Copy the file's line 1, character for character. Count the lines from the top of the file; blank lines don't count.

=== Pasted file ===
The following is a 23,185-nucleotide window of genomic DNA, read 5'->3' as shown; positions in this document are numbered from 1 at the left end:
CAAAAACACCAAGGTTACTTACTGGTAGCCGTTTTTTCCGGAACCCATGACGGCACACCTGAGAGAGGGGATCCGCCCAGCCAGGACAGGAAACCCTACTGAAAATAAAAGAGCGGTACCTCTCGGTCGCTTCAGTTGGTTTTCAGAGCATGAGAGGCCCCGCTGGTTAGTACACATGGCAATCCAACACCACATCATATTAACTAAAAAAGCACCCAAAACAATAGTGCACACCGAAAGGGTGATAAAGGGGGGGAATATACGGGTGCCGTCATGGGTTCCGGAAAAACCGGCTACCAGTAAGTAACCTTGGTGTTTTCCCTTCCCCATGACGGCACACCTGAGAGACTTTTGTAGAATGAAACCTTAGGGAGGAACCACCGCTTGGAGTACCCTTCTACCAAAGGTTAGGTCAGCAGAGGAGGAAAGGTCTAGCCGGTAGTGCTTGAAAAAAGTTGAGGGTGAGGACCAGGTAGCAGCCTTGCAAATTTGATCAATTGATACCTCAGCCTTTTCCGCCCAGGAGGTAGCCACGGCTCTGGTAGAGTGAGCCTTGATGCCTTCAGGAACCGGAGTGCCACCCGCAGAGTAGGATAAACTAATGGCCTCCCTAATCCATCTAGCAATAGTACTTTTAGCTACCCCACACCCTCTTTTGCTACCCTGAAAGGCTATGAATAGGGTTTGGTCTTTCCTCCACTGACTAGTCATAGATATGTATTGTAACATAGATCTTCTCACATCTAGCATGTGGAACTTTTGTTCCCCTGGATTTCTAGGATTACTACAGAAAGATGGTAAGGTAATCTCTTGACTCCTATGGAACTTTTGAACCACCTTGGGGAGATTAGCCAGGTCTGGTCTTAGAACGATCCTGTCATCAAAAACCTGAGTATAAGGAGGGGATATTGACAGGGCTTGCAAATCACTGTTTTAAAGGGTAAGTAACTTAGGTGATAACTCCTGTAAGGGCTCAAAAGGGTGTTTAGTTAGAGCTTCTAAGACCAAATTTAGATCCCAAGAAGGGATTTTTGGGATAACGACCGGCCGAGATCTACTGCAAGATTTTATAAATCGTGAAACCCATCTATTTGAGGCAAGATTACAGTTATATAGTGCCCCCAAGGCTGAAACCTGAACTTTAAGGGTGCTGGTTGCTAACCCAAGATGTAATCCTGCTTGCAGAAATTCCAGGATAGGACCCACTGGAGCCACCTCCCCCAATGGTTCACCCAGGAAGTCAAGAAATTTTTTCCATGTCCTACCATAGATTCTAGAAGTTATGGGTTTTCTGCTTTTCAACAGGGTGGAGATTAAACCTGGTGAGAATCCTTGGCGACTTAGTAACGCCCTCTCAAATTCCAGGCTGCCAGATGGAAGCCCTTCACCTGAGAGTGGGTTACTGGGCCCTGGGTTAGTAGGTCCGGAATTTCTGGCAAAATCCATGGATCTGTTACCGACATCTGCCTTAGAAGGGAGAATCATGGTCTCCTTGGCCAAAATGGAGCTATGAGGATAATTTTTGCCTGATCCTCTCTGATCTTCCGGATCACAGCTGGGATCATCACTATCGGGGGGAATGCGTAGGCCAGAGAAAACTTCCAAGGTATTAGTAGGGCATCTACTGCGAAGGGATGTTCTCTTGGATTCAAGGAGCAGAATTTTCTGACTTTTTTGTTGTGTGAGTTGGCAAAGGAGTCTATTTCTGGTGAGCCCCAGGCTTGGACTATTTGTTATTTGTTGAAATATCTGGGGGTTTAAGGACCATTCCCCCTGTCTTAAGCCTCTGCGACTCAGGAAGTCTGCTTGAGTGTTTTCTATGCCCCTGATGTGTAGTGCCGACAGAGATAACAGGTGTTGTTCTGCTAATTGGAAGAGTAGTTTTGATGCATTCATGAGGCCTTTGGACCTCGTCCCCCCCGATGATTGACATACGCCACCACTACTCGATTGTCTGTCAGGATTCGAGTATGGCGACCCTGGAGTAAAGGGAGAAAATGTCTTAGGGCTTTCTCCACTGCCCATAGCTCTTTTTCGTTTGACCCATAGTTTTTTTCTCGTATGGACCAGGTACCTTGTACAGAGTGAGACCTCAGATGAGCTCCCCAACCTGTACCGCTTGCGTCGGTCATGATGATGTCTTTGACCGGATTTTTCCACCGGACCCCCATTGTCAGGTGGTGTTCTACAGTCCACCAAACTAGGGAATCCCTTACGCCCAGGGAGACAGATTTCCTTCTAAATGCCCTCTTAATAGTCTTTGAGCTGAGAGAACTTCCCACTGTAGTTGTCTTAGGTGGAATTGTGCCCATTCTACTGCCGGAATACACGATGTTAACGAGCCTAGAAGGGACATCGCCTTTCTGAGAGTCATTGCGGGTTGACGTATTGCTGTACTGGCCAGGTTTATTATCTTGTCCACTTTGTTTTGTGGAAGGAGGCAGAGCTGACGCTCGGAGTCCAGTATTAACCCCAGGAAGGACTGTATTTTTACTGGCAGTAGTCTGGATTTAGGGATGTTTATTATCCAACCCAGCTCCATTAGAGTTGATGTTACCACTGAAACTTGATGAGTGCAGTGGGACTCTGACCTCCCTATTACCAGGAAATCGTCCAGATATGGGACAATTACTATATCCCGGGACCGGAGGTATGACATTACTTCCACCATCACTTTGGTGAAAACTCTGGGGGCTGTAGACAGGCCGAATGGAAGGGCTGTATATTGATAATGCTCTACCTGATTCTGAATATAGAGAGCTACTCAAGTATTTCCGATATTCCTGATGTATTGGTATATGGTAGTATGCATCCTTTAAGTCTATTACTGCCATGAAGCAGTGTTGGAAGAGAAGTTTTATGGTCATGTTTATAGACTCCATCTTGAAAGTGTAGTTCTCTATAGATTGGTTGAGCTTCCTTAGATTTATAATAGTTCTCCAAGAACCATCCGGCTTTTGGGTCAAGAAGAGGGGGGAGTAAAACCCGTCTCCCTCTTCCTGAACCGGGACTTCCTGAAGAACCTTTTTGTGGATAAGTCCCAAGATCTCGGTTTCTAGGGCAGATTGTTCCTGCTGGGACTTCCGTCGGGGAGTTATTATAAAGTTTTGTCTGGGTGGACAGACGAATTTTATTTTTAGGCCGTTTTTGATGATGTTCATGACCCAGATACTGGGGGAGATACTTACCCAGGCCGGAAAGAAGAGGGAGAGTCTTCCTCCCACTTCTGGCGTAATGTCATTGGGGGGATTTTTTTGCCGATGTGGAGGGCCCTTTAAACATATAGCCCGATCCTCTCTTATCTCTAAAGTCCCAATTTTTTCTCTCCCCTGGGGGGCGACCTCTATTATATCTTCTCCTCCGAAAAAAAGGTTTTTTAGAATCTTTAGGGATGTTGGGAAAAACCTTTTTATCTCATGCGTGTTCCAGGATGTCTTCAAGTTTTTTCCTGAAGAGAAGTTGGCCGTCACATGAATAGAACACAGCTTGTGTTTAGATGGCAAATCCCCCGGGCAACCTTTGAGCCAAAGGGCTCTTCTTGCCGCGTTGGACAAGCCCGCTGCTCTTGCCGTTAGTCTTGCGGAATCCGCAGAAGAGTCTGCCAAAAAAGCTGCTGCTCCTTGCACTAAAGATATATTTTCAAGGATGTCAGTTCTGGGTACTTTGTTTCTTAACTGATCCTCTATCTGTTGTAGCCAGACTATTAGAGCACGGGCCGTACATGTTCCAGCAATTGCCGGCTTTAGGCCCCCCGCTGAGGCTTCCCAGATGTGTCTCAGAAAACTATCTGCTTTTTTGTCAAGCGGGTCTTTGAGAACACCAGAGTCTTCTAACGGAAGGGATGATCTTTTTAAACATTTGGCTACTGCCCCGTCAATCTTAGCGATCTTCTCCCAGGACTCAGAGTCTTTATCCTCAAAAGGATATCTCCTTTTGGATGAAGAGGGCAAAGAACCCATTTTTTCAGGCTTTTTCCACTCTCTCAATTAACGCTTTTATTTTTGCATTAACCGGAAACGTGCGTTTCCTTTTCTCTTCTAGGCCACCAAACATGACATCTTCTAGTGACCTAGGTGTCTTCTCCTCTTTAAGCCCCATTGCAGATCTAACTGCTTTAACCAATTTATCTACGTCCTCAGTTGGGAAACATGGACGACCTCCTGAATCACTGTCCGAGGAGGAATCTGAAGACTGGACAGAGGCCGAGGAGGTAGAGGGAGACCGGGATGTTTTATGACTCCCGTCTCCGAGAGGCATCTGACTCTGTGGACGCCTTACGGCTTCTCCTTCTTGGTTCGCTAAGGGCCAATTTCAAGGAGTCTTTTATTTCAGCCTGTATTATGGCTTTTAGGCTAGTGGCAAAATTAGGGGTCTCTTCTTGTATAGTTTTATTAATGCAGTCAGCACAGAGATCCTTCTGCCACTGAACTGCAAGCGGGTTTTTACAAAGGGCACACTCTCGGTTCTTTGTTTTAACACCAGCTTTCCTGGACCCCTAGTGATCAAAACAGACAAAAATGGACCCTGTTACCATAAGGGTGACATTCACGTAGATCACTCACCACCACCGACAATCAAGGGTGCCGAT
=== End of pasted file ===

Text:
The following is a 23,185-nucleotide window of genomic DNA, read 5'->3' as shown; positions in this document are numbered from 1 at the left end: